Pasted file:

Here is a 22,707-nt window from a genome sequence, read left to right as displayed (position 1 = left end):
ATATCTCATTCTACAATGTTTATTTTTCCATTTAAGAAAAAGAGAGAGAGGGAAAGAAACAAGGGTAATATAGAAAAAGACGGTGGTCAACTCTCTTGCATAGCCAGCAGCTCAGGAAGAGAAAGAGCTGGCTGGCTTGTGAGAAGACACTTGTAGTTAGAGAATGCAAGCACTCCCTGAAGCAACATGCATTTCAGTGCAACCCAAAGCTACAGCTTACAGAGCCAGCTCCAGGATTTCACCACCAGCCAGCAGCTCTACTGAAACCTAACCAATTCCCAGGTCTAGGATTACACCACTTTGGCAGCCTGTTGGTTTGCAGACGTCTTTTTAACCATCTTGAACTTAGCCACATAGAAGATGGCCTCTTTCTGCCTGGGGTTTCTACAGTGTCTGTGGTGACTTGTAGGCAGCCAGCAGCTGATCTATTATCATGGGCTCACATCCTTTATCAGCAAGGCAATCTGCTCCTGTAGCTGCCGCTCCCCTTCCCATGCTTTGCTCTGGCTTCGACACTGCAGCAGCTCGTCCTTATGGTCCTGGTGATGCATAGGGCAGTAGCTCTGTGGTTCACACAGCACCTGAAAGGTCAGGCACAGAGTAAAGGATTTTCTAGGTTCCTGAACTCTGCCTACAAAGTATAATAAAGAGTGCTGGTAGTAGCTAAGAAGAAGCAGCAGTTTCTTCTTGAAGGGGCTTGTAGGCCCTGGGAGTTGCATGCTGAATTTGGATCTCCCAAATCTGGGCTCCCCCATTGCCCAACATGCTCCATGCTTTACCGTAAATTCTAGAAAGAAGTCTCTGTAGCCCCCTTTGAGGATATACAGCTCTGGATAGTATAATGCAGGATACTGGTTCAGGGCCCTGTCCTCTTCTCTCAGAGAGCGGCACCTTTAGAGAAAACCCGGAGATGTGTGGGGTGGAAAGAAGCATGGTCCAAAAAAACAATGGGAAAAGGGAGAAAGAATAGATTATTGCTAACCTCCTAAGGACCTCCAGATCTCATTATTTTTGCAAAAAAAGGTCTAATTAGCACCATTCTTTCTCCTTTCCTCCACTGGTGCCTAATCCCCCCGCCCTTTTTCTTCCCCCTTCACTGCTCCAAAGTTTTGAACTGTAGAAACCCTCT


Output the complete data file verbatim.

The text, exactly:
Here is a 22,707-nt window from a genome sequence, read left to right as displayed (position 1 = left end):
ATATCTCATTCTACAATGTTTATTTTTCCATTTAAGAAAAAGAGAGAGAGGGAAAGAAACAAGGGTAATATAGAAAAAGACGGTGGTCAACTCTCTTGCATAGCCAGCAGCTCAGGAAGAGAAAGAGCTGGCTGGCTTGTGAGAAGACACTTGTAGTTAGAGAATGCAAGCACTCCCTGAAGCAACATGCATTTCAGTGCAACCCAAAGCTACAGCTTACAGAGCCAGCTCCAGGATTTCACCACCAGCCAGCAGCTCTACTGAAACCTAACCAATTCCCAGGTCTAGGATTACACCACTTTGGCAGCCTGTTGGTTTGCAGACGTCTTTTTAACCATCTTGAACTTAGCCACATAGAAGATGGCCTCTTTCTGCCTGGGGTTTCTACAGTGTCTGTGGTGACTTGTAGGCAGCCAGCAGCTGATCTATTATCATGGGCTCACATCCTTTATCAGCAAGGCAATCTGCTCCTGTAGCTGCCGCTCCCCTTCCCATGCTTTGCTCTGGCTTCGACACTGCAGCAGCTCGTCCTTATGGTCCTGGTGATGCATAGGGCAGTAGCTCTGTGGTTCACACAGCACCTGAAAGGTCAGGCACAGAGTAAAGGATTTTCTAGGTTCCTGAACTCTGCCTACAAAGTATAATAAAGAGTGCTGGTAGTAGCTAAGAAGAAGCAGCAGTTTCTTCTTGAAGGGGCTTGTAGGCCCTGGGAGTTGCATGCTGAATTTGGATCTCCCAAATCTGGGCTCCCCCATTGCCCAACATGCTCCATGCTTTACCGTAAATTCTAGAAAGAAGTCTCTGTAGCCCCCTTTGAGGATATACAGCTCTGGATAGTATAATGCAGGATACTGGTTCAGGGCCCTGTCCTCTTCTCTCAGAGAGCGGCACCTTTAGAGAAAACCCGGAGATGTGTGGGGTGGAAAGAAGCATGGTCCAAAAAAACAATGGGAAAAGGGAGAAAGAATAGATTATTGCTAACCTCCTAAGGACCTCCAGATCTCATTATTTTTGCAAAAAAAGGTCTAATTAGCACCATTCTTTCTCCTTTCCTCCACTGGTGCCTAATCCCCCCGCCCTTTTTCTTCCCCCTTCACTGCTCCAAAGTTTTGAACTGTAGAAACCCTCT